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Hooks Aren't Just for Fishing

If you want to see me beat a metaphor to death, or are just interested in the second of my Adventure Builder series of adventure design essays, take a look at "Setting the Hook". The action won't start until you read it....

Thanks to wahcrysob for noting it!

Comments

( 7 sutras — Your wisdom )
wahcrysob
Aug. 13th, 2006 12:31 am (UTC)
Metaphors are suprisingly resiliant.

Thanks for the shoutout, I added customadventure to my friends by the way.
the_monkey_king
Aug. 13th, 2006 01:17 am (UTC)
Well, open_design is a locked blog for the most part.

I'm tailoring an adventure called "Steam & Brass" for 12th, 8th, and 6th level characters over there. Closing in on a playtestable draft, but as a commissioned project I'm keeping most of it behind the "friends wall".
zakarntson
Aug. 16th, 2006 03:04 am (UTC)
"If you don't know what type of adventure the players want most, ask. They'll be happy to tell you."

Yes! Yes! Yes! This is so fundamental to enjoyable play, that I consider it going beyond just hooks and central to the gaming group. This should be printed in large letters on the inside cover of the DMG. I've left groups for better pastures, with no hard feelings all around because we acknowledged our desired play didn't mesh. On the other hand, I've had excellent gaming sessions because we all laid out what we wanted beforehand.

"The hooks that work best are often those that don't REQUIRE the party to respond."

I would add to that sentence with "but respond or not, the gameworld is affected in some way that opens up further hooks." In your examples, ignoring the responses could lead to:
  • The troublemaker kills his escort and begins making plans against his tribe.

  • The long-assumed dead dragon hears rumors of the gnome and comes looking for her coins.

  • The innocent prisoner is executed, leading to a violent feud between his captors and his family.

  • The scholar asks a mutual friend of himself and the PC for help. This friend disappears.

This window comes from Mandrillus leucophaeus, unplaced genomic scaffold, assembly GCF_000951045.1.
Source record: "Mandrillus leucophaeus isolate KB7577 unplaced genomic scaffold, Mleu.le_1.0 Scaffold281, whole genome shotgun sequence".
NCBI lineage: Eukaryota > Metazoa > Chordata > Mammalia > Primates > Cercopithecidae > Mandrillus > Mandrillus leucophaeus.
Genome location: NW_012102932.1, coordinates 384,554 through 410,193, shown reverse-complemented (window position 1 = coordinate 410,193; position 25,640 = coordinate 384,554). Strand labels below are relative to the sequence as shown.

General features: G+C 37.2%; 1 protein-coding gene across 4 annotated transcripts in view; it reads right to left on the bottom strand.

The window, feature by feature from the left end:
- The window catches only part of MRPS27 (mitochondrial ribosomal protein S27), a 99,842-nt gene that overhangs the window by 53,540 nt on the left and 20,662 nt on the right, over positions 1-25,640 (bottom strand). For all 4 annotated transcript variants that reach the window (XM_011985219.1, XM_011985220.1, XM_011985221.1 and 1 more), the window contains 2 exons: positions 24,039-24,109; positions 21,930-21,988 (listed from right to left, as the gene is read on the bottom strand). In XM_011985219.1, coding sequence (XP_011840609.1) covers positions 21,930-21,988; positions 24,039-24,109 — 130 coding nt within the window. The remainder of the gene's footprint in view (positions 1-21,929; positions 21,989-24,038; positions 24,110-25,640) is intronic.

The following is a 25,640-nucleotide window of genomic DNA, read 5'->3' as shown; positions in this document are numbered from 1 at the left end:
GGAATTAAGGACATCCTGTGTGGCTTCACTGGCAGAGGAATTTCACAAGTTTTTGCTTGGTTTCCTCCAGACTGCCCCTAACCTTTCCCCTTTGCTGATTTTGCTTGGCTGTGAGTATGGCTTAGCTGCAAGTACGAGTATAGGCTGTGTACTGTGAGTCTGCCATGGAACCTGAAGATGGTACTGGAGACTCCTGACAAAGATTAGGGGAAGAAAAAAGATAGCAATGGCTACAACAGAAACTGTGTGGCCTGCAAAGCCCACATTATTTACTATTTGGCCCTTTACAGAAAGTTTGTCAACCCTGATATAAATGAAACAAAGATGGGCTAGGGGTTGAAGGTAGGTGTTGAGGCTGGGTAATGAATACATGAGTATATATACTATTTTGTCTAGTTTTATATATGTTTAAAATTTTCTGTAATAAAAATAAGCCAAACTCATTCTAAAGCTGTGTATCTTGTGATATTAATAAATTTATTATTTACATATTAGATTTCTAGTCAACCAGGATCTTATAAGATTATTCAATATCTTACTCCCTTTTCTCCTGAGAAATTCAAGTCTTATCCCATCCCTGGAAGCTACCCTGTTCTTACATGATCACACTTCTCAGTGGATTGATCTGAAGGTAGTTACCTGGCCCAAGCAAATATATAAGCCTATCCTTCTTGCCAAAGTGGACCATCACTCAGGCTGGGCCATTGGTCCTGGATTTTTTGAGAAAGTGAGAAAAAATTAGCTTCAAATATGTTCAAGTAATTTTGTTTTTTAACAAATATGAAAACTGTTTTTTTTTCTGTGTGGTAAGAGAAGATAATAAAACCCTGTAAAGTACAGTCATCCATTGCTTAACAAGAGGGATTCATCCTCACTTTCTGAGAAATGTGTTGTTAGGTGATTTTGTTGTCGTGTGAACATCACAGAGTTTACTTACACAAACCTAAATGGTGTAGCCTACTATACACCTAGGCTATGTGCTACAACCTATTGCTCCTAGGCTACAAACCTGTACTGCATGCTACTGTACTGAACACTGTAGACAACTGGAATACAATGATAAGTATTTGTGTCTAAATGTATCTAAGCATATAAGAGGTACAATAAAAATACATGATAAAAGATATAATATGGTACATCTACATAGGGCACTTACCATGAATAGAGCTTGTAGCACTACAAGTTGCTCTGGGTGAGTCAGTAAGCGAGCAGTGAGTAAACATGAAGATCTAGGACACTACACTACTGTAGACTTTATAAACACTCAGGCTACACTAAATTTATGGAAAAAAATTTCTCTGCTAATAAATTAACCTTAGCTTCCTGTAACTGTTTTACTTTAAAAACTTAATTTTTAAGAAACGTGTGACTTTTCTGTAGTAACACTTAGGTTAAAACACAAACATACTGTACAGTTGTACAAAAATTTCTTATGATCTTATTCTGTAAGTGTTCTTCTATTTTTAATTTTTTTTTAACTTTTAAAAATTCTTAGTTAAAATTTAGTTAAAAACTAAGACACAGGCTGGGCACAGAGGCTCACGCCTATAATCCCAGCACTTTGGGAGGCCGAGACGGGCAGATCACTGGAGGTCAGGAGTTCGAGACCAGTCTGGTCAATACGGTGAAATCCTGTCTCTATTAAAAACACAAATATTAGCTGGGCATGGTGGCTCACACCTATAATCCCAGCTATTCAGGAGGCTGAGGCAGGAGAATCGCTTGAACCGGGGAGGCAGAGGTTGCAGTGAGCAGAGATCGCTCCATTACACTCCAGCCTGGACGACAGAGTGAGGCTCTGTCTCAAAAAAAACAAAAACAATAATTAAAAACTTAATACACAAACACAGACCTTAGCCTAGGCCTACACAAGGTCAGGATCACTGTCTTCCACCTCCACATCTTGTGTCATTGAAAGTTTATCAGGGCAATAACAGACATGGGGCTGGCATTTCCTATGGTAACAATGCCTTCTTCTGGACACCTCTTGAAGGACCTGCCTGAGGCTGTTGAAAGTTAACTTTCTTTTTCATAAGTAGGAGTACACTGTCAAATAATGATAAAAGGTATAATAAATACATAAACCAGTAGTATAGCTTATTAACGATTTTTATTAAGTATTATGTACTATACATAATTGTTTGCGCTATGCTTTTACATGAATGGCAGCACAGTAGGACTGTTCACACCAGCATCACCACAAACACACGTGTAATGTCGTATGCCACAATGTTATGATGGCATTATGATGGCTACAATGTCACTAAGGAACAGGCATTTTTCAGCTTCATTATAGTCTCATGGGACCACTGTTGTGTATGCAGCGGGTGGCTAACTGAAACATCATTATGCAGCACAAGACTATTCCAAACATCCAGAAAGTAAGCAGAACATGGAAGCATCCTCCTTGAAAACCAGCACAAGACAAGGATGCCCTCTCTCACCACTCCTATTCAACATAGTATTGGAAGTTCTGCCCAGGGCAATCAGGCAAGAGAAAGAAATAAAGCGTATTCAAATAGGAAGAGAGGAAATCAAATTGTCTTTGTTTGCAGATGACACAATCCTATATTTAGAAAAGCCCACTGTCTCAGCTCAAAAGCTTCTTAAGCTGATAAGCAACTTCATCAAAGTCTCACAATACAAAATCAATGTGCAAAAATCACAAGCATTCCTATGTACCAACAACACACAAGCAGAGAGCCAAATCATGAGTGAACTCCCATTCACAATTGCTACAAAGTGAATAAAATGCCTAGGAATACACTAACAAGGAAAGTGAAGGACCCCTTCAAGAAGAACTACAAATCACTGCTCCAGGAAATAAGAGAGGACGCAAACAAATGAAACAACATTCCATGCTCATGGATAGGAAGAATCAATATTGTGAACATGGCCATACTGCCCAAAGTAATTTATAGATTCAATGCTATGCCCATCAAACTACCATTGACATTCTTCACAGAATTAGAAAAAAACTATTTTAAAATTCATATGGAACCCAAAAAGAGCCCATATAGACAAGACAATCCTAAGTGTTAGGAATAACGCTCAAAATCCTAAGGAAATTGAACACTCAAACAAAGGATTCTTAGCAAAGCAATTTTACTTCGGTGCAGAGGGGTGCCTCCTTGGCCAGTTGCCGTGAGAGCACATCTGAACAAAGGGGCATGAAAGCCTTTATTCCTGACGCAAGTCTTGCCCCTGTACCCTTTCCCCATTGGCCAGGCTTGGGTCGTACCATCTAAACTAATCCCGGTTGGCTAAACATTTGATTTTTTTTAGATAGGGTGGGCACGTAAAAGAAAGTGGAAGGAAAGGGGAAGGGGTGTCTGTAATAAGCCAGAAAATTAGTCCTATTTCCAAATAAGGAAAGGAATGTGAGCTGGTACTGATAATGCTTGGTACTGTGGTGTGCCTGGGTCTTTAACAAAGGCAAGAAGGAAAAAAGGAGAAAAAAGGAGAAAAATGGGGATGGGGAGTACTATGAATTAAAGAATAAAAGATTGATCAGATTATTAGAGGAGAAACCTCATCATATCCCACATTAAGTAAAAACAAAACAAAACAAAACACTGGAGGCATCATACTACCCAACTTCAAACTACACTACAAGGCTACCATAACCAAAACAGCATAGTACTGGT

• The coup occurs.

Note that these aren't punishments for failing to follow the hook, but remind the players that the world isn't standing still, waiting for them to act. And in each case, you open up more potential hooks to try and grab your players later.

Nice read, there. Thanks! I'm looking forward to the rest of these.
the_monkey_king
Aug. 19th, 2006 03:59 pm (UTC)
You're right, it is more central than just the hook. But the hook critically depends on understanding player desires or goals.

And yes, consequences are critical. This is pretty much how I learned to live with players ignore the obvious hook; next session, they'd hear about the fallout. But that starts to shade into campaign issues of pacing, so I just discussed the secondary hook and left it at that.

I had fun writing them. I'm may do a few more for the patrons at Open Design, eventually. Either about campaign building, or maybe do it from the players perspective.
trentc
Aug. 19th, 2006 02:16 am (UTC)
I found your blog through the Adventure Builder series, which I am enjoying so far.

I'll be keeping tabs on it, and this site. Thanks for the series!
the_monkey_king
Aug. 19th, 2006 03:59 pm (UTC)
Glad you like them! I'll have some posts on gaming topics later today or early tomorrow.
(Anonymous)
Sep. 10th, 2006 02:44 am (UTC)
Your Adventure Builder article is, quite simply, essential. I am a new D.M., and your first article saved my game from ruin. /Excellent/ work and thank you so much!
( 7 sutras — Your wisdom )

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